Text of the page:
No one is more keenly aware of the power of words, more specifically the forceful means of verbs, than chef and restaurateur of The Quill and Tassel on the brilliantly BBC show, Posh Nosh.
Words are weighted. Writers cannot afford to carelessly toss them scatter-shot like a handful of pebbles. Each word is an arrow, the sentence, a trajectory. Our readers, the mark. Verbs are arrows in flight. They embody action, movement, and drive.
Lucretius’ On the Nature of the Universe
First, wind, when its force is roused, whips up waves, founders tall ships and scatters clouds. Sometimes scouring plains with hurricane force it strews them with huge trees and batters mountain peaks with blasts that hew down forests. Such is wind in its fury, when it whoops aloud with a mad menace in its shouting. Without question, therefore, there must be invisible particles of wind that sweep sea, that sweep land, that sweep the clouds in the sky, swooping upon them and whirling them along in a headlong hurricane…Such, therefore, must be the movement of blasts of wind also. When they have come surging along some course like a rushing river, they push obstacles before them and buffet them with repeated blows; and sometimes, eddying round and round, they snatch them up and carry them along in a swiftly circling vortex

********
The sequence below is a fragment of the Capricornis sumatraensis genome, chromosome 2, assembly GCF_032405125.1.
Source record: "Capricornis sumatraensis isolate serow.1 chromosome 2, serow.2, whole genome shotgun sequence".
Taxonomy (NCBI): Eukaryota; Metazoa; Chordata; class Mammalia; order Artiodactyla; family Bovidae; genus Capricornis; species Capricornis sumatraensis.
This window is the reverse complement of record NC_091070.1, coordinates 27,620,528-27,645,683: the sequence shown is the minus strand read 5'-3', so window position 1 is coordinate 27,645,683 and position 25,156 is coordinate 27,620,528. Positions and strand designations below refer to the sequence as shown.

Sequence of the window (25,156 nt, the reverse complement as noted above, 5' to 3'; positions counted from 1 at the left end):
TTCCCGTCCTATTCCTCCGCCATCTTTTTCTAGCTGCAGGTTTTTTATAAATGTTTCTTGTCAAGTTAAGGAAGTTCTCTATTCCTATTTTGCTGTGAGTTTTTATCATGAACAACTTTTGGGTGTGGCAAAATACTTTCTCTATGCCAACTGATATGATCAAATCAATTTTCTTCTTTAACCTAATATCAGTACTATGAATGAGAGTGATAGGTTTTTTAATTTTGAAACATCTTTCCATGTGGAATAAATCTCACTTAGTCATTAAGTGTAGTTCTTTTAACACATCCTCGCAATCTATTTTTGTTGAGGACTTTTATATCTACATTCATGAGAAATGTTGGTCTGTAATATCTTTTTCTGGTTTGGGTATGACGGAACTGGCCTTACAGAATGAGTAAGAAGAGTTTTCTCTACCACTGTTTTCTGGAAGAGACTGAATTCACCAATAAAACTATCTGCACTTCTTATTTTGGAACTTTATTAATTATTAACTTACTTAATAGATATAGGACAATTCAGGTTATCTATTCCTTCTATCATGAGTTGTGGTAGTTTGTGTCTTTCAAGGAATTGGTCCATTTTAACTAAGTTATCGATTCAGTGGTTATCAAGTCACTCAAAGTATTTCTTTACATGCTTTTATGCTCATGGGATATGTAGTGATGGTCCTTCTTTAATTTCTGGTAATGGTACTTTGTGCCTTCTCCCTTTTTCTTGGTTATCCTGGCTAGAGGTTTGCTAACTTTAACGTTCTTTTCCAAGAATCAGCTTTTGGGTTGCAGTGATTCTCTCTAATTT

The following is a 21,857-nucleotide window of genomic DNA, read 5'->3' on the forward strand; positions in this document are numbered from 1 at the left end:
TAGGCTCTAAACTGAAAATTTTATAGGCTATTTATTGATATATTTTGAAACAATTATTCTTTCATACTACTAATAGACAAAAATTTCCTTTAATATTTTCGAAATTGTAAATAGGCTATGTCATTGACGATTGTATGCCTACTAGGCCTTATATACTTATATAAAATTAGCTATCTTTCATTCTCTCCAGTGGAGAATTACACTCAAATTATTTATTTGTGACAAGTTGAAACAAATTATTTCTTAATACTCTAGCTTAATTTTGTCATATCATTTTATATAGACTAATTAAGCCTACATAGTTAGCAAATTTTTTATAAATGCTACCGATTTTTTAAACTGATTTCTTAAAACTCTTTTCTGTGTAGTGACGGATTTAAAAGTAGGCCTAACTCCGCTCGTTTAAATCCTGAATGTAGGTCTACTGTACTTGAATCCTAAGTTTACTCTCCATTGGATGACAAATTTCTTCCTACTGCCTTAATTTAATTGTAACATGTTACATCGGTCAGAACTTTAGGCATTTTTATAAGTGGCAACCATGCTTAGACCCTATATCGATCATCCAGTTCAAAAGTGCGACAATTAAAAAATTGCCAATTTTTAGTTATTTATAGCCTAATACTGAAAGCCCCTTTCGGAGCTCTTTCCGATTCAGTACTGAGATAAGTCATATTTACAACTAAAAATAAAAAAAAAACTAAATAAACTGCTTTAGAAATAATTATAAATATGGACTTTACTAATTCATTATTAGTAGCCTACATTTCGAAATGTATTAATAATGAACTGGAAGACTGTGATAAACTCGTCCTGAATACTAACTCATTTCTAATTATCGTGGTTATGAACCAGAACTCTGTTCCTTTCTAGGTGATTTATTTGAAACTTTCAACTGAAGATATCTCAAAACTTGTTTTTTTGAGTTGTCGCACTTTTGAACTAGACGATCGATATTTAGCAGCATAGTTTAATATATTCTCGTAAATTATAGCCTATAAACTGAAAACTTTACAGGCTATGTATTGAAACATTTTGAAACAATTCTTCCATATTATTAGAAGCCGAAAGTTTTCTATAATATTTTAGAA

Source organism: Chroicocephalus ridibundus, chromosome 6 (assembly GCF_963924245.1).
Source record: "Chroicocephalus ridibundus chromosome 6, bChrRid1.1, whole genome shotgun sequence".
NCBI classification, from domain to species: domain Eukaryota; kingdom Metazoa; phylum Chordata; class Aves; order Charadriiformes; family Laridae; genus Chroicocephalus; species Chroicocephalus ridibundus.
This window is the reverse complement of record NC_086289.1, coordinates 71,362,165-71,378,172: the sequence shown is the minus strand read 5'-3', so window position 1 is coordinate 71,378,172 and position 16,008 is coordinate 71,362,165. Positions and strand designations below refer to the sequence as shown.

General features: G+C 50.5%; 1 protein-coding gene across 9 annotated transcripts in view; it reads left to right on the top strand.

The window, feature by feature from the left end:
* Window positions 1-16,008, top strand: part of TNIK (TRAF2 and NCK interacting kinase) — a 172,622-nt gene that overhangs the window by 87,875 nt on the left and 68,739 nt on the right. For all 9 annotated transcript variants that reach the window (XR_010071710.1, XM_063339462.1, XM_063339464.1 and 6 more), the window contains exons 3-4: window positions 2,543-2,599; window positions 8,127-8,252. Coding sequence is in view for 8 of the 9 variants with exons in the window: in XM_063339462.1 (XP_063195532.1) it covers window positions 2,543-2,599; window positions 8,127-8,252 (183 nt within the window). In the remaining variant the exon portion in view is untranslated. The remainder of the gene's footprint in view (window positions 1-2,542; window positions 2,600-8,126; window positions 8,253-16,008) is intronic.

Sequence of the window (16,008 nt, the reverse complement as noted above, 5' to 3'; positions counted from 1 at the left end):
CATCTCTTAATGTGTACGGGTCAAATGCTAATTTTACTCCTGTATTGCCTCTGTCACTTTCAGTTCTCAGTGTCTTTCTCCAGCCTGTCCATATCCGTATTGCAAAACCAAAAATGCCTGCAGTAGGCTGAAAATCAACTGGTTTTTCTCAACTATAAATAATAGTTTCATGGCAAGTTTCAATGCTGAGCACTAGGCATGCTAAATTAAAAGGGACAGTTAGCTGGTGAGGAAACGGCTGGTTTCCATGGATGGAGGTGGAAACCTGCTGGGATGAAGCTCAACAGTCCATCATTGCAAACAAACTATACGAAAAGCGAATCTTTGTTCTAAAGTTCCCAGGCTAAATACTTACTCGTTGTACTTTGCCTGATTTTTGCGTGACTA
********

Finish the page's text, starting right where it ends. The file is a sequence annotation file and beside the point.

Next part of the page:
Lucretius’ poem On the Nature of the Universe captures the force of life and through his poetic use of verbs we feel the potency of movement and action. Just count how many different verbs he uses to depict the power of wind. Think of your characters as natural elements.
What drives your story? Take a character you’re working on and list the verbs, the actions that make this person live and breathe. What makes your character a force of life? What kind of force are they? Put your character in flight with strong and concise use of verbs. Let’s see your character in action, shaking the earth, rustling trees, and making the cosmos wheel. Post your scenes and hit us with your best shot.
For more verb titillation from Posh Nosh: